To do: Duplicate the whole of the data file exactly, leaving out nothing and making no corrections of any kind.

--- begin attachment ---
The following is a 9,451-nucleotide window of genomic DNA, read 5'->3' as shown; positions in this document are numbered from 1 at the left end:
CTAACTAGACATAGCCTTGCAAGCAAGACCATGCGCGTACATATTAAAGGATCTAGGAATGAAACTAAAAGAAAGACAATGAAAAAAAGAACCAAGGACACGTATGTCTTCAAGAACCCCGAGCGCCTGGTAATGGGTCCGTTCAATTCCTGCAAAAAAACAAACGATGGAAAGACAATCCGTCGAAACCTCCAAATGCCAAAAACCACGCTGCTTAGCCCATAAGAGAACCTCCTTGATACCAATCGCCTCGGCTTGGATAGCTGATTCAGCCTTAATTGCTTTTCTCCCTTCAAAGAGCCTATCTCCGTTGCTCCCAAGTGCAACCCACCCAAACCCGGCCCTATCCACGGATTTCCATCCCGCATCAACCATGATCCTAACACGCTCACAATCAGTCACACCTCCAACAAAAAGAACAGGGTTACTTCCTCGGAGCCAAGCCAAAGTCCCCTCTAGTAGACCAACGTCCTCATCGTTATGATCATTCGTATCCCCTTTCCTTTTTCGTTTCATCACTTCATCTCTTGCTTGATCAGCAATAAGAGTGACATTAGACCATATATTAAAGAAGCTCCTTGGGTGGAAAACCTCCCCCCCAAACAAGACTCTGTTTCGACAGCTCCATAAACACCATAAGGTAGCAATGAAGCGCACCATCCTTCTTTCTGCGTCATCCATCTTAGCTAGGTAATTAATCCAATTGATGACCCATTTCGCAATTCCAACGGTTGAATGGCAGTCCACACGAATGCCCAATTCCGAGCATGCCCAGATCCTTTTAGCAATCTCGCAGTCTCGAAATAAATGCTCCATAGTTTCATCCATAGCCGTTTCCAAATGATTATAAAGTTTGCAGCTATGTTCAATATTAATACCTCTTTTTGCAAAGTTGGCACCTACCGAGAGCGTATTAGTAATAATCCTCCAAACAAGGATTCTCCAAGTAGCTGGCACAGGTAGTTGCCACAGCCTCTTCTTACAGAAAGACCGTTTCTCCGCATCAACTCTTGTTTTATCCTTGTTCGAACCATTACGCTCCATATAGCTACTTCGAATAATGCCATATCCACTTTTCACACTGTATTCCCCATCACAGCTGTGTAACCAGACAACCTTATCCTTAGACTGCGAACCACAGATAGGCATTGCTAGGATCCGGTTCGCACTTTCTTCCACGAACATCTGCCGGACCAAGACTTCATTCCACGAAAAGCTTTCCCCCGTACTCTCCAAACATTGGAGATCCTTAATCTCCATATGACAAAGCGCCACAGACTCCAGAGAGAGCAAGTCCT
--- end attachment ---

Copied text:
The following is a 9,451-nucleotide window of genomic DNA, read 5'->3' as shown; positions in this document are numbered from 1 at the left end:
CTAACTAGACATAGCCTTGCAAGCAAGACCATGCGCGTACATATTAAAGGATCTAGGAATGAAACTAAAAGAAAGACAATGAAAAAAAGAACCAAGGACACGTATGTCTTCAAGAACCCCGAGCGCCTGGTAATGGGTCCGTTCAATTCCTGCAAAAAAACAAACGATGGAAAGACAATCCGTCGAAACCTCCAAATGCCAAAAACCACGCTGCTTAGCCCATAAGAGAACCTCCTTGATACCAATCGCCTCGGCTTGGATAGCTGATTCAGCCTTAATTGCTTTTCTCCCTTCAAAGAGCCTATCTCCGTTGCTCCCAAGTGCAACCCACCCAAACCCGGCCCTATCCACGGATTTCCATCCCGCATCAACCATGATCCTAACACGCTCACAATCAGTCACACCTCCAACAAAAAGAACAGGGTTACTTCCTCGGAGCCAAGCCAAAGTCCCCTCTAGTAGACCAACGTCCTCATCGTTATGATCATTCGTATCCCCTTTCCTTTTTCGTTTCATCACTTCATCTCTTGCTTGATCAGCAATAAGAGTGACATTAGACCATATATTAAAGAAGCTCCTTGGGTGGAAAACCTCCCCCCCAAACAAGACTCTGTTTCGACAGCTCCATAAACACCATAAGGTAGCAATGAAGCGCACCATCCTTCTTTCTGCGTCATCCATCTTAGCTAGGTAATTAATCCAATTGATGACCCATTTCGCAATTCCAACGGTTGAATGGCAGTCCACACGAATGCCCAATTCCGAGCATGCCCAGATCCTTTTAGCAATCTCGCAGTCTCGAAATAAATGCTCCATAGTTTCATCCATAGCCGTTTCCAAATGATTATAAAGTTTGCAGCTATGTTCAATATTAATACCTCTTTTTGCAAAGTTGGCACCTACCGAGAGCGTATTAGTAATAATCCTCCAAACAAGGATTCTCCAAGTAGCTGGCACAGGTAGTTGCCACAGCCTCTTCTTACAGAAAGACCGTTTCTCCGCATCAACTCTTGTTTTATCCTTGTTCGAACCATTACGCTCCATATAGCTACTTCGAATAATGCCATATCCACTTTTCACACTGTATTCCCCATCACAGCTGTGTAACCAGACAACCTTATCCTTAGACTGCGAACCACAGATAGGCATTGCTAGGATCCGGTTCGCACTTTCTTCCACGAACATCTGCCGGACCAAGACTTCATTCCACGAAAAGCTTTCCCCCGTACTCTCCAAACATTGGAGATCCTTAATCTCCATATGACAAAGCGCCACAGACTCCAGAGAGAGCAAGTCCT